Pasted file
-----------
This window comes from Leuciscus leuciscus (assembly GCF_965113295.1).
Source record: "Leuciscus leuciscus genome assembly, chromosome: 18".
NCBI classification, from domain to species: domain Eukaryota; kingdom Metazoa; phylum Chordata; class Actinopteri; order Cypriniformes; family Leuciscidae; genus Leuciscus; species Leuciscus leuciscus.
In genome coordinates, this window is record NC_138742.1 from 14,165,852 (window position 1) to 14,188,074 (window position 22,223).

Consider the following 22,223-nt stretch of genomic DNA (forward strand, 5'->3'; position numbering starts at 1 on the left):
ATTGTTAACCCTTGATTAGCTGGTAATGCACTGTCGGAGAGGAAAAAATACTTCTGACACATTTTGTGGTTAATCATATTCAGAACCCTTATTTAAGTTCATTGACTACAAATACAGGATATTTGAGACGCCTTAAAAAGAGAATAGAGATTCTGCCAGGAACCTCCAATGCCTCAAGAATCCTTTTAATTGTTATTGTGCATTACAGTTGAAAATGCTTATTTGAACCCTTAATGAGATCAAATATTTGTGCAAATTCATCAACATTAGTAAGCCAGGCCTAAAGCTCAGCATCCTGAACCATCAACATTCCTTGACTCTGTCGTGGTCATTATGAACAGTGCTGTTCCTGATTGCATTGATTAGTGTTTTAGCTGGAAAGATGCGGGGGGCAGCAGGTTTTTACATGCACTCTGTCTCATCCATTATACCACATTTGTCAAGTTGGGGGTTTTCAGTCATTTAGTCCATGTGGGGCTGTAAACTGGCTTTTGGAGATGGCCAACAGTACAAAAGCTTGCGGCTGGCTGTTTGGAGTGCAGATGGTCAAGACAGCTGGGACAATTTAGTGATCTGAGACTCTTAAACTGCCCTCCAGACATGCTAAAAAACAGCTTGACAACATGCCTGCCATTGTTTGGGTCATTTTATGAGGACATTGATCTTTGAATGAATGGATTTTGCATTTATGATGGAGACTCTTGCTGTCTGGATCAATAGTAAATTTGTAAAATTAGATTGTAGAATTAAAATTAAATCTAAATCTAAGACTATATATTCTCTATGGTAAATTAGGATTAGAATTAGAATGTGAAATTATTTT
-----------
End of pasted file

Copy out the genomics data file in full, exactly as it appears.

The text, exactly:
This window comes from Leuciscus leuciscus (assembly GCF_965113295.1).
Source record: "Leuciscus leuciscus genome assembly, chromosome: 18".
NCBI classification, from domain to species: domain Eukaryota; kingdom Metazoa; phylum Chordata; class Actinopteri; order Cypriniformes; family Leuciscidae; genus Leuciscus; species Leuciscus leuciscus.
In genome coordinates, this window is record NC_138742.1 from 14,165,852 (window position 1) to 14,188,074 (window position 22,223).

Consider the following 22,223-nt stretch of genomic DNA (forward strand, 5'->3'; position numbering starts at 1 on the left):
ATTGTTAACCCTTGATTAGCTGGTAATGCACTGTCGGAGAGGAAAAAATACTTCTGACACATTTTGTGGTTAATCATATTCAGAACCCTTATTTAAGTTCATTGACTACAAATACAGGATATTTGAGACGCCTTAAAAAGAGAATAGAGATTCTGCCAGGAACCTCCAATGCCTCAAGAATCCTTTTAATTGTTATTGTGCATTACAGTTGAAAATGCTTATTTGAACCCTTAATGAGATCAAATATTTGTGCAAATTCATCAACATTAGTAAGCCAGGCCTAAAGCTCAGCATCCTGAACCATCAACATTCCTTGACTCTGTCGTGGTCATTATGAACAGTGCTGTTCCTGATTGCATTGATTAGTGTTTTAGCTGGAAAGATGCGGGGGGCAGCAGGTTTTTACATGCACTCTGTCTCATCCATTATACCACATTTGTCAAGTTGGGGGTTTTCAGTCATTTAGTCCATGTGGGGCTGTAAACTGGCTTTTGGAGATGGCCAACAGTACAAAAGCTTGCGGCTGGCTGTTTGGAGTGCAGATGGTCAAGACAGCTGGGACAATTTAGTGATCTGAGACTCTTAAACTGCCCTCCAGACATGCTAAAAAACAGCTTGACAACATGCCTGCCATTGTTTGGGTCATTTTATGAGGACATTGATCTTTGAATGAATGGATTTTGCATTTATGATGGAGACTCTTGCTGTCTGGATCAATAGTAAATTTGTAAAATTAGATTGTAGAATTAAAATTAAATCTAAATCTAAGACTATATATTCTCTATGGTAAATTAGGATTAGAATTAGAATGTGAAATTATTTT